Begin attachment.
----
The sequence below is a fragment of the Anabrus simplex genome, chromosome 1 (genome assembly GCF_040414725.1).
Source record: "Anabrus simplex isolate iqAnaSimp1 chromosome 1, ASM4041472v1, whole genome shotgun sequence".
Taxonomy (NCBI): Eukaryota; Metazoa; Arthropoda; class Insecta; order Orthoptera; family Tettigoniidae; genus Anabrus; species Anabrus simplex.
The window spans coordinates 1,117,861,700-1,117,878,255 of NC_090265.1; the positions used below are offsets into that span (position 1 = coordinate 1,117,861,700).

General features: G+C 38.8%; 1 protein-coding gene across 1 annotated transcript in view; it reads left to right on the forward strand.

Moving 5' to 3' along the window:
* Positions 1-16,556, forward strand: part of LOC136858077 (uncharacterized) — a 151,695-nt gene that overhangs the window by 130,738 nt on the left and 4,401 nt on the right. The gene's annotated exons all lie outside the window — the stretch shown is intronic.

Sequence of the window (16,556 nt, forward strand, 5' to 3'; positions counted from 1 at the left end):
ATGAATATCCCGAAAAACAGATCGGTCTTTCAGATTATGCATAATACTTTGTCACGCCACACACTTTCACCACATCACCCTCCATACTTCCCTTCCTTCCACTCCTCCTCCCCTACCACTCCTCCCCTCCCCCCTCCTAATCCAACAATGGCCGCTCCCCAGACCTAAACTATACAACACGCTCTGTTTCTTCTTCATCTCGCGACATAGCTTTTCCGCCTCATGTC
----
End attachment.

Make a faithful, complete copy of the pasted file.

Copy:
The sequence below is a fragment of the Anabrus simplex genome, chromosome 1 (genome assembly GCF_040414725.1).
Source record: "Anabrus simplex isolate iqAnaSimp1 chromosome 1, ASM4041472v1, whole genome shotgun sequence".
Taxonomy (NCBI): Eukaryota; Metazoa; Arthropoda; class Insecta; order Orthoptera; family Tettigoniidae; genus Anabrus; species Anabrus simplex.
The window spans coordinates 1,117,861,700-1,117,878,255 of NC_090265.1; the positions used below are offsets into that span (position 1 = coordinate 1,117,861,700).

General features: G+C 38.8%; 1 protein-coding gene across 1 annotated transcript in view; it reads left to right on the forward strand.

Moving 5' to 3' along the window:
* Positions 1-16,556, forward strand: part of LOC136858077 (uncharacterized) — a 151,695-nt gene that overhangs the window by 130,738 nt on the left and 4,401 nt on the right. The gene's annotated exons all lie outside the window — the stretch shown is intronic.

Sequence of the window (16,556 nt, forward strand, 5' to 3'; positions counted from 1 at the left end):
ATGAATATCCCGAAAAACAGATCGGTCTTTCAGATTATGCATAATACTTTGTCACGCCACACACTTTCACCACATCACCCTCCATACTTCCCTTCCTTCCACTCCTCCTCCCCTACCACTCCTCCCCTCCCCCCTCCTAATCCAACAATGGCCGCTCCCCAGACCTAAACTATACAACACGCTCTGTTTCTTCTTCATCTCGCGACATAGCTTTTCCGCCTCATGTC